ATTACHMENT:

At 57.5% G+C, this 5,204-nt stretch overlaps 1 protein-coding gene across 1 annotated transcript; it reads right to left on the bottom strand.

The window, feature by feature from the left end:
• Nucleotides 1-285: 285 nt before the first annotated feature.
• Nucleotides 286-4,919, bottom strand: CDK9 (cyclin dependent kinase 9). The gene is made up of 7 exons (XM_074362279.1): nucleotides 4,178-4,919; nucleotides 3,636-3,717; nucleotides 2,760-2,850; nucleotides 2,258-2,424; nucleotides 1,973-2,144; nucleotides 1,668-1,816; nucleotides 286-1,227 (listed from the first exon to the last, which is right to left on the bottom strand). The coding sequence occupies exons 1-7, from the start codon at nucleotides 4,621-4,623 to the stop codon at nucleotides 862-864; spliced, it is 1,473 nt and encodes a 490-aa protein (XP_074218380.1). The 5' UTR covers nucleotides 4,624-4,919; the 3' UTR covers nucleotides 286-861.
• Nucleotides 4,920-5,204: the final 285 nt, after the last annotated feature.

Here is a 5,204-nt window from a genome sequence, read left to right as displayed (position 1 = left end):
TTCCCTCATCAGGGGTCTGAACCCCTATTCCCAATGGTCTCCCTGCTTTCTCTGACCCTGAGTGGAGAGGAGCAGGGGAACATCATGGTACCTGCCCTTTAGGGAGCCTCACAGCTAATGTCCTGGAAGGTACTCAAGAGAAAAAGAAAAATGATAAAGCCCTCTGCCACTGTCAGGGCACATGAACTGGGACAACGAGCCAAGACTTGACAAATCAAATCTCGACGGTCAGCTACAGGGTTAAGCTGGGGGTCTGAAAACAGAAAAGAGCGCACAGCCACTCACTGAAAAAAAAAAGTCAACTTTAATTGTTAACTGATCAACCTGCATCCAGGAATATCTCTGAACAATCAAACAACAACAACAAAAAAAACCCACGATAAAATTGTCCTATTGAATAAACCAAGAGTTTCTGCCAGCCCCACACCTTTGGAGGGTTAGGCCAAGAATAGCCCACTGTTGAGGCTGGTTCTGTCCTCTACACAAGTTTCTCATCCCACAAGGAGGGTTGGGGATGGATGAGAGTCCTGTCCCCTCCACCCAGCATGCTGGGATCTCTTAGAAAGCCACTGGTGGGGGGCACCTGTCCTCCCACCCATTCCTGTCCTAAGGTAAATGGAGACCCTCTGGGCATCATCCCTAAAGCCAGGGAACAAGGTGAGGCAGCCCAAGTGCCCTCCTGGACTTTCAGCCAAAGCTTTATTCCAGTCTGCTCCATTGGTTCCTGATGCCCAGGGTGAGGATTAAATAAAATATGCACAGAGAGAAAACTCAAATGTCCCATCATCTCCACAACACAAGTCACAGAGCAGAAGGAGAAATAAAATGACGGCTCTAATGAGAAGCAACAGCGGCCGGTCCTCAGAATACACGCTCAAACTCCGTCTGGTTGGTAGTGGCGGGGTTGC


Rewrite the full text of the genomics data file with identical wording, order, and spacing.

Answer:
At 57.5% G+C, this 5,204-nt stretch overlaps 1 protein-coding gene across 1 annotated transcript; it reads right to left on the bottom strand.

The window, feature by feature from the left end:
• Nucleotides 1-285: 285 nt before the first annotated feature.
• Nucleotides 286-4,919, bottom strand: CDK9 (cyclin dependent kinase 9). The gene is made up of 7 exons (XM_074362279.1): nucleotides 4,178-4,919; nucleotides 3,636-3,717; nucleotides 2,760-2,850; nucleotides 2,258-2,424; nucleotides 1,973-2,144; nucleotides 1,668-1,816; nucleotides 286-1,227 (listed from the first exon to the last, which is right to left on the bottom strand). The coding sequence occupies exons 1-7, from the start codon at nucleotides 4,621-4,623 to the stop codon at nucleotides 862-864; spliced, it is 1,473 nt and encodes a 490-aa protein (XP_074218380.1). The 5' UTR covers nucleotides 4,624-4,919; the 3' UTR covers nucleotides 286-861.
• Nucleotides 4,920-5,204: the final 285 nt, after the last annotated feature.

Here is a 5,204-nt window from a genome sequence, read left to right as displayed (position 1 = left end):
TTCCCTCATCAGGGGTCTGAACCCCTATTCCCAATGGTCTCCCTGCTTTCTCTGACCCTGAGTGGAGAGGAGCAGGGGAACATCATGGTACCTGCCCTTTAGGGAGCCTCACAGCTAATGTCCTGGAAGGTACTCAAGAGAAAAAGAAAAATGATAAAGCCCTCTGCCACTGTCAGGGCACATGAACTGGGACAACGAGCCAAGACTTGACAAATCAAATCTCGACGGTCAGCTACAGGGTTAAGCTGGGGGTCTGAAAACAGAAAAGAGCGCACAGCCACTCACTGAAAAAAAAAAGTCAACTTTAATTGTTAACTGATCAACCTGCATCCAGGAATATCTCTGAACAATCAAACAACAACAACAAAAAAAACCCACGATAAAATTGTCCTATTGAATAAACCAAGAGTTTCTGCCAGCCCCACACCTTTGGAGGGTTAGGCCAAGAATAGCCCACTGTTGAGGCTGGTTCTGTCCTCTACACAAGTTTCTCATCCCACAAGGAGGGTTGGGGATGGATGAGAGTCCTGTCCCCTCCACCCAGCATGCTGGGATCTCTTAGAAAGCCACTGGTGGGGGGCACCTGTCCTCCCACCCATTCCTGTCCTAAGGTAAATGGAGACCCTCTGGGCATCATCCCTAAAGCCAGGGAACAAGGTGAGGCAGCCCAAGTGCCCTCCTGGACTTTCAGCCAAAGCTTTATTCCAGTCTGCTCCATTGGTTCCTGATGCCCAGGGTGAGGATTAAATAAAATATGCACAGAGAGAAAACTCAAATGTCCCATCATCTCCACAACACAAGTCACAGAGCAGAAGGAGAAATAAAATGACGGCTCTAATGAGAAGCAACAGCGGCCGGTCCTCAGAATACACGCTCAAACTCCGTCTGGTTGGTAGTGGCGGGGTTGC